Initial design is on the left, revised design is on right


I initially created the back panel in a fashion similar to my Gossamer Gear but after fitting the shoulder straps I realized the frame was too tall. So I made a new back panel eliminating that option. But once I finished the pack I realized I could add the frame back using a different method. I could probably go without the frame but I didn’t want to take that chance for those times I need to carry a heavier load. The frame might not be as effective at transferring weight without threading through the belt. If I find that to be true I can make another revision.

Initial design is on the left, revised design is on right

Main Body and Rolltop Closure

The pattern divided the back panel into three pieces. When I decided the frame wasn’t going to work I remade into two sections (in the future I’d make the entire back panel out of one continuous piece, allowing for a fold for load lifter strap connection). I messed up several times on the length. I had to add an extra seam to get the length right. The pattern called for the rolltop ends to be connected; I put male ends on both sides so I could use as a compression strap connected to the side compression straps.


  • Shoulder Strap Pouches – I used repurposed Anker battery bags to create pouches for my camera and inReach.
  • Hydration Hose – Since I prefer to drink out of a hose, I added a ring and magnetic clasp which mirrors my previous set up.
  • Umbrella Holder – I used a Camelbak hydration tube clasp for the umbrella shaft to make it a hands-free option, then will add a bungie at the bottom to keep the umbrella in position.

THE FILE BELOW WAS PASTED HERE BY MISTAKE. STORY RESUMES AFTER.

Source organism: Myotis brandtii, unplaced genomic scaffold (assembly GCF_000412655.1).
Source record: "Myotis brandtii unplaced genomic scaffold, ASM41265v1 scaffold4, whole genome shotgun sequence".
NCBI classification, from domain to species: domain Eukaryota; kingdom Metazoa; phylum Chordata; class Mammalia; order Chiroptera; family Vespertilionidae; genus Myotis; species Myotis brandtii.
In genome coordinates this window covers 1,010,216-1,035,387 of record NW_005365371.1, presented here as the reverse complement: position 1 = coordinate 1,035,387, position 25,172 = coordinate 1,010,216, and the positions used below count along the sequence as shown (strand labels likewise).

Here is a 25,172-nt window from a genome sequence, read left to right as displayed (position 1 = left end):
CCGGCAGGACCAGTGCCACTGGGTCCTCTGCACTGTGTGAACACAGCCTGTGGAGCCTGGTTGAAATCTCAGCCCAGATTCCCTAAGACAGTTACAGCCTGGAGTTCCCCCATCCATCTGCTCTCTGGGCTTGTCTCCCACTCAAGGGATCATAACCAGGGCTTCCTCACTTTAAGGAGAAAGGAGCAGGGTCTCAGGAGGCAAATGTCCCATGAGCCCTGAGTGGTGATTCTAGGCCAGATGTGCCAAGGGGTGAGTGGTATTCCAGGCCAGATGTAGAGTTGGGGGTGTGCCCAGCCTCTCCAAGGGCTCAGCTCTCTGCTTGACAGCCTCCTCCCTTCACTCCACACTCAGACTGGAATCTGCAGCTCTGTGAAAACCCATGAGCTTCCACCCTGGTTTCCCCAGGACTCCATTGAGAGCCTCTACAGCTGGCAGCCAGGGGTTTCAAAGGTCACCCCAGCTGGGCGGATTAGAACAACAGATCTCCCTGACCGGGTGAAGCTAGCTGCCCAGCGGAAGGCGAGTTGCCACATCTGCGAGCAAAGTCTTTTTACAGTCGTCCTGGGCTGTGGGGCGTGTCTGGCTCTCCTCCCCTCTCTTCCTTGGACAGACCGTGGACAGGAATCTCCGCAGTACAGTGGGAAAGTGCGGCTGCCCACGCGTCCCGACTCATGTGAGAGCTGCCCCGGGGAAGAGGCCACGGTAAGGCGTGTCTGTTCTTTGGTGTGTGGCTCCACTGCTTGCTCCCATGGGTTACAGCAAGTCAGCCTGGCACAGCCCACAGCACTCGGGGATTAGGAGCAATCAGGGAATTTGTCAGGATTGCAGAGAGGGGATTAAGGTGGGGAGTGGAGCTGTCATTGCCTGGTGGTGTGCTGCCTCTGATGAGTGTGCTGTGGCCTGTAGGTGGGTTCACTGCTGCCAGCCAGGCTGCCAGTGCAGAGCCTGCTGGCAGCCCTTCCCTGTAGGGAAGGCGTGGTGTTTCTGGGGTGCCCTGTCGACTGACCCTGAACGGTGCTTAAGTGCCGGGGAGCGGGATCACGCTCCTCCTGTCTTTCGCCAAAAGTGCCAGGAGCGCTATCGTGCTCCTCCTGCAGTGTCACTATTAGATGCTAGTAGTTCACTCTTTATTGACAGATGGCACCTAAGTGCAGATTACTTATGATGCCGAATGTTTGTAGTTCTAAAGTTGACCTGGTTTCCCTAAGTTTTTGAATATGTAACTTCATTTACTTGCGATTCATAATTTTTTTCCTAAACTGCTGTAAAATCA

Since I had a new Gossamer Gear belt, I decided to forego making my own. I’ll save that challenge for another day.


The pack has 50-60 liter capacity and weighs under 2 pounds. I’m going to guess I made it for around $75-$100.

The Pack was Christened Poppy

The Creative Process

This is when I’m glad I save and collect bits and pieces. I took time to organize them. I’ll continue to use items off my older packs rather than toss. My house looked a bit like a crafter’s tornado for a few weeks!

The Waste/Learning Curve

We won’t even talk about the hours and hours I put into this project. I made the first cut on 12/29/21 and considered it complete on 1/19/22. I’m going to be remodeling a day pack and most likely will be able to use some of this “waste.”

The Tools

The sewing clips are my new favorite tool. This was my first time using them and I’m sold (Amazon link). Sadly the ripper got used way more than I would have liked, but I’d rather suffer now than regret later. I also used an old Singer 1425. It doesn’t have a bobbin tension adjustment but it’s been a workhouse for many decades.


If you made it this far, congratulations and thank you. And now for a game. Any guesses on where some of this old Sawyer Bag might live in this pack?

Link to more of my DIY/MYOG posts.

6 thoughts on “DIY/MYOG – I made an Ultralight Backpack! (2022)

  1. Fun stuff. Nice work.

    I decided that a pack was the one thing I’d never be dumb enough to make, then got into it somehow. It seems that once you start, you can’t quit.

    After doing a few I eventually evolved a unique design, unlike anything else I’ve ever seen, and also the best pack I ever used. Unfortunately, 2016 was my last backpacking year, and I don’t know if I’ll ever be getting back to it. Still hoping.

    I did find that the Jo-Ann utility nylon fabric worked really well for me. I think it’s a bit over 3 oz. per yard, and very easy to work. Also figured out that a couple of arrow shafts or even wooden dowels (only 2 oz. per pair) help a lot as a sort-of frame when needed, with light-duty plastic chair leg ends or whatever they’re really called over the tips to protect the fabric.

    • Funny, I see that progression about to happen although I’ll hold off until next winter season. I’ve spent more than enough time in front of the sewing machine and over the craft table this month. I have some bamboo dowels that I considered using as part of the frame. It’s awesome you have already been down this road and perfected a pattern that works for you. Since I’m a bit of a perfectionist, problem solver and creative designer, I suspect I’ll get there as well.